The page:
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Taking turns cleaning each other's houses is a great idea. But she really sounds like a candidate for a once-weekly cleaning service, if she can at all afford it. They'd keep the place from falling into complete dissaray.
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#7 of 11 Old 08-26-2006, 08:58 PM
 
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She'll never learn if people keep doing it for her/them.
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#8 of 11 Old 08-31-2006, 12:55 AM
 
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Quote:
Originally Posted by Ravin
She's always going on about how she hates what a mess the house is. She gave me her housekey to go clean. She's also chronically depressed, and while the meds she's on have helped a lot, the house is still a sticking point for her.

I'm thinking about reviving the habit we had as kids, of going over to each others' houses to help clean. As kids, it was just our rooms, but our parents knew that grounding one of us "until the room is clean" then after a couple of days letting the other come help, worked.

I think if I sent her to a website with the word squalor in the title, she'd get really, really mad.
this is a great idea! I have a hard time cleaning alone but when someone is there to help, I do a lot better. Try it for six weeks and it becomes a habit! Maybe then she can do some of it on her own.
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#9 of 11 Old 08-31-2006, 11:14 AM
 
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I would go in and help her get things in order. She is probably overwhelmed and has no idea where to begin. But make sure that she is right there with you cleaning, tossing, organizing etc. Then maybe you could help her figure out a routine that works for her. And like the PP said a once a week cleening service if she can afford it would be a help. You have to have everything picked up and put away once a week so that the cleaning service can get in and do there thing.

Once the house looks nice and is clean and organized she may be motivated to keep it that way because life is much nicer and easier in a clean home.

That squalor site is scary.

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#10 of 11 Old 09-02-2006, 12:40 AM
 
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I'd say if it helps her do it. BUT I'd ask for like, a reduced housekeeper weekly pay (because it's taking time away from your family). My mom paid DH and I $70 to come every two weeks to do basic general maintenence on a 4 bedroom house (dusting, cleaning the bathroom, vaccuuming, etc) --- to maybe help you out on what a fair but discount price for her would be?

GREAT MOM to dd (5) and )ds( [sept 26 2006]
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#11 of 11 Old 09-02-2006, 07:52 AM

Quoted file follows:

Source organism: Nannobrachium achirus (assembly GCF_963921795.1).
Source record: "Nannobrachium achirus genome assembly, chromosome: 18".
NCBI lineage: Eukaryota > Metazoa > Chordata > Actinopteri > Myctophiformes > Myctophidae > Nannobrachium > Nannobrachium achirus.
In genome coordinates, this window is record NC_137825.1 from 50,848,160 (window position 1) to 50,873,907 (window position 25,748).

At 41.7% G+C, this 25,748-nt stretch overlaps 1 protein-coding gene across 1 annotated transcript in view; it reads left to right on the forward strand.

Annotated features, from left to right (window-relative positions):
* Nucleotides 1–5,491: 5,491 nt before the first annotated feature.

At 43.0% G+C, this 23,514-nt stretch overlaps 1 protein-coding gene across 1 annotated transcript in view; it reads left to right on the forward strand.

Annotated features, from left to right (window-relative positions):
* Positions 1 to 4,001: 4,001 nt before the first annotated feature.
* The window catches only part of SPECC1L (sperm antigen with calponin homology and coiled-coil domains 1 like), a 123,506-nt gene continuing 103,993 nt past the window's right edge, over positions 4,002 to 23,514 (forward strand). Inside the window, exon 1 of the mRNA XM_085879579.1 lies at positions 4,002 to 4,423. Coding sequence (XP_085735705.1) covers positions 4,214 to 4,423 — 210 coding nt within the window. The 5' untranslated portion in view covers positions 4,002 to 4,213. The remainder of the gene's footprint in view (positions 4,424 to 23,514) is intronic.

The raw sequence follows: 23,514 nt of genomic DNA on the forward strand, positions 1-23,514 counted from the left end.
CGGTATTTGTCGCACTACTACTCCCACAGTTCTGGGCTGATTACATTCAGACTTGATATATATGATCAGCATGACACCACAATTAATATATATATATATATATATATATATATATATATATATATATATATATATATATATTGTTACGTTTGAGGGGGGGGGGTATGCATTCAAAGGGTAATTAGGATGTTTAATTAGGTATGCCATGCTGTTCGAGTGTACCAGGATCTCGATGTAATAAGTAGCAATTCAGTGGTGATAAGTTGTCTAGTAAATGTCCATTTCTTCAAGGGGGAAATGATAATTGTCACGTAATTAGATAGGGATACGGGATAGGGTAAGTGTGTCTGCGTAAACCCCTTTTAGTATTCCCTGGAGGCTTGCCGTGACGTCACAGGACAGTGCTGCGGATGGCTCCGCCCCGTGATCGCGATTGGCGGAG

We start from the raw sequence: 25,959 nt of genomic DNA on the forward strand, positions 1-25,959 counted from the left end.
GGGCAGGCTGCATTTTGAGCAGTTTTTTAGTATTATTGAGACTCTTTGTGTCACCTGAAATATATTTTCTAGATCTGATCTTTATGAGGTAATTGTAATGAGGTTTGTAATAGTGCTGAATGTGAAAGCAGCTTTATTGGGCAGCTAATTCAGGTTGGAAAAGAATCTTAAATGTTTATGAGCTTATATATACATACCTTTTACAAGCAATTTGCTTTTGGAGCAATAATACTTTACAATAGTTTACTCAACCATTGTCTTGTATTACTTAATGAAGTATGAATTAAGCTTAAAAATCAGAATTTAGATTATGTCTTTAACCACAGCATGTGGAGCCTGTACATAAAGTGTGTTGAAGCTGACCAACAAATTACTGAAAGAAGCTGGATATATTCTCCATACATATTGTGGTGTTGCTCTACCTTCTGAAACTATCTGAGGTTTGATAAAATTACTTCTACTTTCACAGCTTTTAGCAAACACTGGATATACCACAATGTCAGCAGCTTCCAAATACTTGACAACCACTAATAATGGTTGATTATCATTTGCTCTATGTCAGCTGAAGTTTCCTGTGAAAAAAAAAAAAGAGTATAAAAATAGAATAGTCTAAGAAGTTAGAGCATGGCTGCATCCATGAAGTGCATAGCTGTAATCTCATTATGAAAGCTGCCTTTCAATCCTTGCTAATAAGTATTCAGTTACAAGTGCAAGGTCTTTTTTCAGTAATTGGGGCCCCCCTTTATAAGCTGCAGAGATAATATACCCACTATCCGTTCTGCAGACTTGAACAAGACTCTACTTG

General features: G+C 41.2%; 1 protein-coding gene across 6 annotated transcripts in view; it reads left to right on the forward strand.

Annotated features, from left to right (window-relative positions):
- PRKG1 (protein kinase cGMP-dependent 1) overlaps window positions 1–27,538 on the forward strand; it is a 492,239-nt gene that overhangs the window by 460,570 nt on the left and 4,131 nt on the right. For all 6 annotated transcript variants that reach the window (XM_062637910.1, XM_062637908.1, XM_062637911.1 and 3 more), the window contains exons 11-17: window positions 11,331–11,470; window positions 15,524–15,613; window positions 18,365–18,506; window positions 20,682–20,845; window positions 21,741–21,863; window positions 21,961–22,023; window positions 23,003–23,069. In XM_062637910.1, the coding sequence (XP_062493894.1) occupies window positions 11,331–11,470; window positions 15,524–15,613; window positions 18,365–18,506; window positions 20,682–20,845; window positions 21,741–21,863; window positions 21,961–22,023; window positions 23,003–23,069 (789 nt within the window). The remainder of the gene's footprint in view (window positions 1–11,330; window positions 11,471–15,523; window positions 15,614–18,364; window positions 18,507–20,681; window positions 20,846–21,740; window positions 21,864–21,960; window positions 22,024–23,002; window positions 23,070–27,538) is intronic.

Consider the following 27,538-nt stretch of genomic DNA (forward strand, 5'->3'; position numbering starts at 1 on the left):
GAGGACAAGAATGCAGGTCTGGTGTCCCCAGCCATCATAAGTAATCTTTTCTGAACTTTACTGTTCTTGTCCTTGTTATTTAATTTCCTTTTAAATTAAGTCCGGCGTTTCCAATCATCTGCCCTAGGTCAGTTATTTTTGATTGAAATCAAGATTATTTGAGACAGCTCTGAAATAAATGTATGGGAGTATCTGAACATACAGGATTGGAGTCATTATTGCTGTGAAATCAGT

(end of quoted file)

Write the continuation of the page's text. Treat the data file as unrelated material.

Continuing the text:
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You know what, if she is asking for help, I would recommend Flylady.com. I found Flylady here on MDC (I just had to go to the site because I was on this forum and I couldn't figure what the heck everyone was talking about with Flylady!) I was never living in a total pit or anything, but I had a really hard time keeping the house clean on an ongoing basis or decluttering effectively, and I felt like I was always cleaning and never getting anywhere. One of my major fears about starting a family was actually that I felt so overwhelmed just dealing with work and my house, how the heck would I handle all the work of a baby AND the house? Flylady has turned out to be a HUGE gift in my life.

If your friend really wants to change something but is just overwhelmed and doesn't know where/how to start, Flylady can be just the thing for her. I also really like her book, Sink Reflections, although most of the content in the book is also on the website, sometimes it's just easier to sit down with a book. Also, Flylady (Marla Cilley is her real name) has struggled with serious depression, and was even hospitalized for it, which she talks about openly. So it's not about just housekeeping tips, she really focuses on taking care of yourself first, practicing loving yourself, etc., and feeling like you are worth taking care of and you are worth having a home that you love living in. And it's all about overcoming perfectionism and taking babysteps--she always says, "Your house didn't get dirty in a day, and it's not going to get clean overnight."

I have also looked at that squalor survivors website (my mom has some, ahem, issues with cleanliness and hoarding) and Flylady is one of the sites they link to.

I'm almost embarassed to be going on and on about this, but it really has been just one of the greatest things that has happenned to me and my home! It has helped me INCREDIBLY in overcoming my perfectionism, and this started with housekeeping but has spread to other areas of my life too, so that I am much freer and less constrained about things.

It sounds like your friend is asking for help with this situation, and this could be just the ticket!! Really, it is wonderfully nice of you to help her with cleaning, but unless she develops some skills of her own, even if you got her house spotless and totally decluttered for her, it's just going to turn into a mess again and she's going to end up even more bummed about it, because she doesn't have practices in her life that will keep it clean. And it will end up frustrating the heck out of you too, because there's only so much you can do.